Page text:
Flint Water Crisis - An Update from Genesee & Hamilton
Thursday, February 4, 2016
As the Flint Water Crisis continues to unfold, resources continue to take shape alongside the development of short, mid and long term planning. Michigan Primary Care Association reached out to the two Michigan Health Centers serving Flint residents to gain additional insight into the growing demand for testing, monitoring, education, outreach and mental health services – both now and into the unforeseeable future.
Two Michigan Health Centers serve the residents of Genesee County – Hamilton Community Health Network, Inc. and Genesee Community Health Center. Hamilton Community Health Network, a Federally Qualified Health Center, receives funding as a Community Health Center (330E) and a Public Housing Health Center (330I). Genesee Community Health Center, also a Federally Qualified Health Center, receives funding as a Health Care for the Homeless Health Center (330H) and a Public Housing Health Center (330I).
Inside Hamilton Community Health Network, patient health is a growing concern. “We are seeing an increase in the number of patients visiting our three medical facilities affected by the water crisis,” said Cynthia Edwards, Director of Marketing and Planning for Hamilton. “At our main site, located at 2900 N. Saginaw, we show a 7 percent increase in patient visits from November 2015 to December 2015 with a 6.6 percent increase in January 2016.” Edwards adds “we are seeing an increase in patients who are requesting to have lead level blood testing along with other labs tests they are having done as well as simply coming in and requesting to have lead testing only."
In addition to an increase in testing, Hamilton has also seen an increase in adult and children skin rashes and a predictable increase in parental concern with their children’s well-being. “Residents of Flint are not only dealing with the physical risks associated with exposure to lead,” mentions Clarence Pierce, CEO for Hamilton, “but the economical and emotional impact from the crisis as well. Our providers are encountering parents who are concerned about their children, particularly the mental health of their children, now and in the future.”
In total, Hamilton has five sites serving the residents of Genesee County. At their North Pointe site, which has been largely affected by the water crisis, there was a 12.5 percent increase in patients seen from November 2015 to December 2015. Their Burton site also experienced a slight increase in patients at 8.2 percent as some residents are also on the Flint water pipeline. Hamilton anticipates the numbers will continue to grow as awareness grows and additional resources become available.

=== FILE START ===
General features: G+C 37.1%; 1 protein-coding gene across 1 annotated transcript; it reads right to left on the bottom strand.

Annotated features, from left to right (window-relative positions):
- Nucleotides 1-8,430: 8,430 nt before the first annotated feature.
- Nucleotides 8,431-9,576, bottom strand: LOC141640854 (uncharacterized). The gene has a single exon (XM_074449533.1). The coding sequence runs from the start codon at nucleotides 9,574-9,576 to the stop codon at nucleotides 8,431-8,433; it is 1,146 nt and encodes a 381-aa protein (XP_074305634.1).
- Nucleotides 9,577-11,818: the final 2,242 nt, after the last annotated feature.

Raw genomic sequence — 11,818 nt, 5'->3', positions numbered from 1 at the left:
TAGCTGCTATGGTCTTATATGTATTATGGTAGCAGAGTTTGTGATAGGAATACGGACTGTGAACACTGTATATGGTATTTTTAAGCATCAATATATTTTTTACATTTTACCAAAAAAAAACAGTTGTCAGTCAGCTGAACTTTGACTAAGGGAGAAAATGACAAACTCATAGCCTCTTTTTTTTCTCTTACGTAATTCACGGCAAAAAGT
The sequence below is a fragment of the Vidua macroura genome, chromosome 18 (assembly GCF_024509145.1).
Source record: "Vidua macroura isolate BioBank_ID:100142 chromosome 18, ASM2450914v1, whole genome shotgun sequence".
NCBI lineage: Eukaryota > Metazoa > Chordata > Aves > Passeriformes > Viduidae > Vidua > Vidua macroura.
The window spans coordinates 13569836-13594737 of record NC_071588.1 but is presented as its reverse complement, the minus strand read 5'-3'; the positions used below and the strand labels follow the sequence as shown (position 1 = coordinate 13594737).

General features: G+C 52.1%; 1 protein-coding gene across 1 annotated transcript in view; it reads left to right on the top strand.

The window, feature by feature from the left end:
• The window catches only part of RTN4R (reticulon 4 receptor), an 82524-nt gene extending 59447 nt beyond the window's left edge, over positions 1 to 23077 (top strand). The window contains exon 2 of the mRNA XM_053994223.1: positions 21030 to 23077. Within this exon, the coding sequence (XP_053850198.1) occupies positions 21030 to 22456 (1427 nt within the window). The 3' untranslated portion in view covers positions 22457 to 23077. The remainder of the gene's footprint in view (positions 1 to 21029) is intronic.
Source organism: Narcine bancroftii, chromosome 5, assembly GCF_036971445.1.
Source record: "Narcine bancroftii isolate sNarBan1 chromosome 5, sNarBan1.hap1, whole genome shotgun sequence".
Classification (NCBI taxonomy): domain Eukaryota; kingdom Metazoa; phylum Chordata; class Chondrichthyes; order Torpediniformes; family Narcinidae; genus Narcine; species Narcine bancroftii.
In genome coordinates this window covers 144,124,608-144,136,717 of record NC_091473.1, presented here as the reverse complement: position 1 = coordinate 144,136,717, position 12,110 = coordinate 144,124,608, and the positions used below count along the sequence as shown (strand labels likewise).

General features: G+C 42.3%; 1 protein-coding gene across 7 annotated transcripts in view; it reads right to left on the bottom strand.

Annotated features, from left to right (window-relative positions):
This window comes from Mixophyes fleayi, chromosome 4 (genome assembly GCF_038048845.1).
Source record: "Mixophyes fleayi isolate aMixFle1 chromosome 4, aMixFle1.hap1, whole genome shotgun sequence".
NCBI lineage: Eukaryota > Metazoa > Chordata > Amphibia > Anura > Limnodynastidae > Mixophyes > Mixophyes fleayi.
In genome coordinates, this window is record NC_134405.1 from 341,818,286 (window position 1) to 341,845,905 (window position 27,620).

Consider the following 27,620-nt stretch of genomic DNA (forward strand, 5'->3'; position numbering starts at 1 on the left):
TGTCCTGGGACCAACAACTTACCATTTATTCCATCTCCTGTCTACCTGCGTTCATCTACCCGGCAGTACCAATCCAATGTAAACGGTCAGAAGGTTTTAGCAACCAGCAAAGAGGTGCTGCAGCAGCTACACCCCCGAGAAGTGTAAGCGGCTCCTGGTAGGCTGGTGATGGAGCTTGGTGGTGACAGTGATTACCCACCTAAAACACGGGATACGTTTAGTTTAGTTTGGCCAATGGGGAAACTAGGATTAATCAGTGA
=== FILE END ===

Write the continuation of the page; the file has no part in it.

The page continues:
The story is similar at Genesee Community Health Center where patient screening for lead testing continues to increase. “The population we serve at Genesee already has such complex needs that the water crisis just adds one more layer to the numerous issues our patients face each day,” said Honor Potvin, Interim Executive Director at Genesee Community Health Center. “Our social workers estimate they have provided therapy on water crisis related mental health issues to 400 – 600 patients over the last four weeks and our health coaches estimate providing emotional support and/or assistance obtaining bottled water and filters to over 4,000 people in the Flint area since the beginning of January.”
“We recently obtained a lead screening device that can provide results within three minutes with just a finger prick. This will further assist in identifying individuals who should be prioritized for a full blood level test via a venous blood draw.”
In addition to tracking the Blood Lead Levels of all children under the age of six who receive services at the Health Center, Genesee is sending out letters and directly contacting families to bring them in for testing while simultaneously working to educate families on the meaning of test results and the importance of continuous monitoring. “In addition to understanding what a test result means there is also a need to have families undergo continuous monitoring to ensure an increase or decrease in exposure is tracked and treated,” said Potvin. “An exposure to lead may have occurred in the past, but would not show up in a current test…monitoring is imperative at both ends of the spectrum.”